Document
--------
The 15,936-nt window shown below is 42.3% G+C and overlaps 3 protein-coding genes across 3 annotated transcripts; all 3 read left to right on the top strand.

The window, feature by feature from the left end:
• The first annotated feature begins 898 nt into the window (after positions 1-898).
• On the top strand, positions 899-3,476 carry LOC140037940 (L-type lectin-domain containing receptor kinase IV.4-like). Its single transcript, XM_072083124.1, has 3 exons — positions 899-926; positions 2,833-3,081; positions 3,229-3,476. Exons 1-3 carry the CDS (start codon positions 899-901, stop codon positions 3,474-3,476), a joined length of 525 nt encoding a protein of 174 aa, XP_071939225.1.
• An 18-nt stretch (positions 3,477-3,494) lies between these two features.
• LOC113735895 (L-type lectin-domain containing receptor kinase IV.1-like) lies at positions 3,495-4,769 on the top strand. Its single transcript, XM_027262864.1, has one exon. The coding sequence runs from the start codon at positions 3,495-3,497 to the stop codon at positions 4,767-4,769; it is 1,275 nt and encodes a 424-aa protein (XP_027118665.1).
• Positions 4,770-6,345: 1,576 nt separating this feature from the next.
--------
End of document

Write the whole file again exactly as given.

The 15,936-nt window shown below is 42.3% G+C and overlaps 3 protein-coding genes across 3 annotated transcripts; all 3 read left to right on the top strand.

The window, feature by feature from the left end:
• The first annotated feature begins 898 nt into the window (after positions 1-898).
• On the top strand, positions 899-3,476 carry LOC140037940 (L-type lectin-domain containing receptor kinase IV.4-like). Its single transcript, XM_072083124.1, has 3 exons — positions 899-926; positions 2,833-3,081; positions 3,229-3,476. Exons 1-3 carry the CDS (start codon positions 899-901, stop codon positions 3,474-3,476), a joined length of 525 nt encoding a protein of 174 aa, XP_071939225.1.
• An 18-nt stretch (positions 3,477-3,494) lies between these two features.
• LOC113735895 (L-type lectin-domain containing receptor kinase IV.1-like) lies at positions 3,495-4,769 on the top strand. Its single transcript, XM_027262864.1, has one exon. The coding sequence runs from the start codon at positions 3,495-3,497 to the stop codon at positions 4,767-4,769; it is 1,275 nt and encodes a 424-aa protein (XP_027118665.1).
• Positions 4,770-6,345: 1,576 nt separating this feature from the next.